Matt Rawitzer had an up and down season on the golf course. Plagued by tonsillitis, the Bellingham native and senior-to-be at Oregon State University missed four tournaments and didn't record a top ten finish until his final event of the year - the NCAA Stanford Regional. There, however, he finished tied for tenth in a top-quality field and was four shots better than any of his OSU teammates.
Bellinghamgolfer asked Matt about his season, what he's got planned for the summer, and what goals he has for his senior year.
You've had some health issues this year. What are they, when did they start, and what's the prognosis?
This year has been kind of a tipping point for me when it comes to my health. For the last three years I've had recurrent cases of Tonsillitis, and it's gotten more frequent each year. During this school year I got it five times, which was really frustrating more than anything. There wasn't much I could do about it except take antibiotics and wait to recover. Eventually it got to the point where I just needed to get my tonsils removed so I could be healthy. So I had a tonsillectomy a week or so ago, and am currently recovering.
How has it all affected your golf?
I would say having the bad tonsils has affected my golf like most illness affects athletes. It just made it harder to get in long practice sessions and made it more difficult to get the most out of those sessions. As far as being sick during tournaments, I was diagnosed with tonsillitis twice during the course of the year. I felt like I was so used to the symptoms that I knew how to deal with them when it came to crunch time. Obviously my recovery time suffered a bit, but I found ways to play some good golf when sick. I don't like to use it as an excuse, but it was totally out of my control. It's just another form of adversity I had to cope with.
How frustrating was the season, golf-wise?
I struggled quite a bit for the first half of the season or so which drove me crazy at times. There was certainly a longer adjustment period than I had anticipated when I entered school there. It kind of came down to me worrying about the wrong things and letting unnecessary things influence my golf game. It wasn't that I lacked effort, I actually stepped up my work ethic because I was frustrated for so long. Towards the end of the season, I started working with Bill Meyer, a sports psychologist from Bellevue, WA., and there was an immediate improvement. It was nothing technical, just a matter of getting my mental game in the right place. As I've told my coach, Jon Reehoorn, even though I struggled with my game for a while I feel as if I have found a way to get better from it. Every slump I've ever been in has made me better in the long run.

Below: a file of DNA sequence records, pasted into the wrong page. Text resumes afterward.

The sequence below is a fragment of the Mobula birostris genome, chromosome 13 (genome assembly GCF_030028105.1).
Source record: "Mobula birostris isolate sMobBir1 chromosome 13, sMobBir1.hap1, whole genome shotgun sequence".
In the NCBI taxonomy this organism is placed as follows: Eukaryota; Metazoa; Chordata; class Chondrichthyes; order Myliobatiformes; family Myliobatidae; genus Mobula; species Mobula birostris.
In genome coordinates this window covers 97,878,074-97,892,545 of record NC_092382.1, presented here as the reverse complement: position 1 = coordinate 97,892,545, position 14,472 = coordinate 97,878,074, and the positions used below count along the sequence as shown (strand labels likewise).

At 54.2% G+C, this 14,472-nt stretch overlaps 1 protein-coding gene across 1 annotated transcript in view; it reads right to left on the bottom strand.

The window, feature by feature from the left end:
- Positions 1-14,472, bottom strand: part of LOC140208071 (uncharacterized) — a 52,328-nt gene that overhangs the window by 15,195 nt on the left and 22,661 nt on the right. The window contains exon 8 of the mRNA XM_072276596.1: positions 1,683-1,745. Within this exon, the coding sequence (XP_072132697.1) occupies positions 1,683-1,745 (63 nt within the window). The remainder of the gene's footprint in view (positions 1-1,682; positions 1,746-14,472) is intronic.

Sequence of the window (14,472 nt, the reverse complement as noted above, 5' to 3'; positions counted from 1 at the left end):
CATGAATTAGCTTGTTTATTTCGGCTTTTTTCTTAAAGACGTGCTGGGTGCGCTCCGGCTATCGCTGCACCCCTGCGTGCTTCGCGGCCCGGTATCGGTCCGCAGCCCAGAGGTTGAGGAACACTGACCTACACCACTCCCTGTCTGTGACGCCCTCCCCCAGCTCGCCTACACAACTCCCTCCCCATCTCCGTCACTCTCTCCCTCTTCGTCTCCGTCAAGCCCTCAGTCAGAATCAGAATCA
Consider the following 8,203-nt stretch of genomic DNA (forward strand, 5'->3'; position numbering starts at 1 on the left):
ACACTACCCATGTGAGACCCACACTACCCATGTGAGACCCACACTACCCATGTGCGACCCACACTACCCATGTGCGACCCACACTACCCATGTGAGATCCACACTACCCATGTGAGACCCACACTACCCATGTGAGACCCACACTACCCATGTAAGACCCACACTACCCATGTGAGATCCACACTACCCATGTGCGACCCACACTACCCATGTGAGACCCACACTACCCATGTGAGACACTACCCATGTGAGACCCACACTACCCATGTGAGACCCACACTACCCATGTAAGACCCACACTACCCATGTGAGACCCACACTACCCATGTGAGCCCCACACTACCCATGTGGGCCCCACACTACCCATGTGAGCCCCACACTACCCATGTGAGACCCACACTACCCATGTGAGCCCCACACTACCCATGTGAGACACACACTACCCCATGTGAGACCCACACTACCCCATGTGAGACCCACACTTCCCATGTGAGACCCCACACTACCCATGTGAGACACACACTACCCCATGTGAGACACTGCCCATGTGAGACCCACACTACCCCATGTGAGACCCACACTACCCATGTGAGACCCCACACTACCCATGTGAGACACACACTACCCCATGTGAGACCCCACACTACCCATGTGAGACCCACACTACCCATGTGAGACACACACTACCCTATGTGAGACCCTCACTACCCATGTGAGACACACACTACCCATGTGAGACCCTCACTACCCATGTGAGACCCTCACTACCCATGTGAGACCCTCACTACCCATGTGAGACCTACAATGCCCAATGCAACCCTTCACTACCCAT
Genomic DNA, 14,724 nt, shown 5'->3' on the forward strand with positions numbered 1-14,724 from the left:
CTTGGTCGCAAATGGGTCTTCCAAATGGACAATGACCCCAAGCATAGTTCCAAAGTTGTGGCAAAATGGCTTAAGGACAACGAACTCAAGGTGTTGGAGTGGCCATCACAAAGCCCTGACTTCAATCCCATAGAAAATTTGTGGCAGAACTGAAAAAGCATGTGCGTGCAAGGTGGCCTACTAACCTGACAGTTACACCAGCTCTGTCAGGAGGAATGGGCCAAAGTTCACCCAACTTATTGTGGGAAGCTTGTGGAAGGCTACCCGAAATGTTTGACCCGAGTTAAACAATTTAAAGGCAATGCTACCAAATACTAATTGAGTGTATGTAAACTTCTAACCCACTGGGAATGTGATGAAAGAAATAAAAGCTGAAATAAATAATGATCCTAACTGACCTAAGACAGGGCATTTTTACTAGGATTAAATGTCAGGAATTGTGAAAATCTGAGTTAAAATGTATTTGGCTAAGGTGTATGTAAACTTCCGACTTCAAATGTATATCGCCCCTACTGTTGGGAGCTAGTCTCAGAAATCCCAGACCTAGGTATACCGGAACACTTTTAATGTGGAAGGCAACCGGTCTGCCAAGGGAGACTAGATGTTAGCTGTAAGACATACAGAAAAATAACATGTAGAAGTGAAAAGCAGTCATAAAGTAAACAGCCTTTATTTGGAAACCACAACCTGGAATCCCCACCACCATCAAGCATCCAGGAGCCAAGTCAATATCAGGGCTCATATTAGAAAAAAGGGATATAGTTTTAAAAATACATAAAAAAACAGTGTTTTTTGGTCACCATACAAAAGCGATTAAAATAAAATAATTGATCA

You played so well at the NCAA Regional. That must have felt good.
Playing well at Regionals was a unique kind of mixed feeling. I played well myself even though my tonsils were hurting, and my Grandfather passed away just two days before. I think those things actually helped me in a way because I had a different focus, as though I needed to be playing with a true perspective on life. At the same time, however, our team missed qualifying for the National Championship by just four shots. That was an awful feeling because we had all worked so hard throughout the year to get there but just barely missed it. I said after the final round that I had never felt so bad after shooting 68, knowing it wasn't enough to get us through the regional. Personally I took away tons of positives, like the way I battled through some tough situations, which I think will help me a ton moving forward.
What plans do you have for the summer? Why didn't you play the WSGA Men's Amateur?
I didn't play the WSGA Amateur because we had finals that week and I didn'tt finish until after the tournament had started. The first tournament I have is the Sahalee Players Championship (July 4-6), which I'm really excited about because it is one of the best summer competitions in the country. I'll also be playing in the PNGA Amateur, Canadian Amateur, US Amateur qualifying, and potentially the Pacific Coast Amateur.
6) What are your hopes for next season at OSU?
I have really high hopes. We are fortunate enough to be playing in the Topy Cup in Japan at the beginning of the season, and I cannot wait to start off that way. Our team has a great core group of players and I truly think we will accomplish some big things. Our biggest goal is to play in the NCAA Championship, which I have faith we can do. Personally I only have two main goals for 2012-13. First and foremost, I want to keep improving and get as good as I possibly can. But that's a goal I always have and always will have. My only real specific goal at this point is to be an All-American. I know that I have the opportunity to achieve that given our competitive schedule, so it is going to be a big focus of mine throughout the year. Needless to say, I will have to keep working my butt off to get there. But I have a really good feeling about next year.
7) What part(s) of your game will you be working on this summer?
I'll be working on a lot of the same things I have in the past, as well as some new things. Most importantly, I need to keep improving my putting. I do this using a drill called 'Read and Putt' that I work on with my instructor Craig Welty. I'll also be working hard to develop a better flop/lob shot. I have had some inconsistency with that shot so I need to make it a strength. As far as my swing goes, I'll keep it simple and not make many changes, but rather just get better with it. And I'll keep working with Bill Meyer to improve my mental game.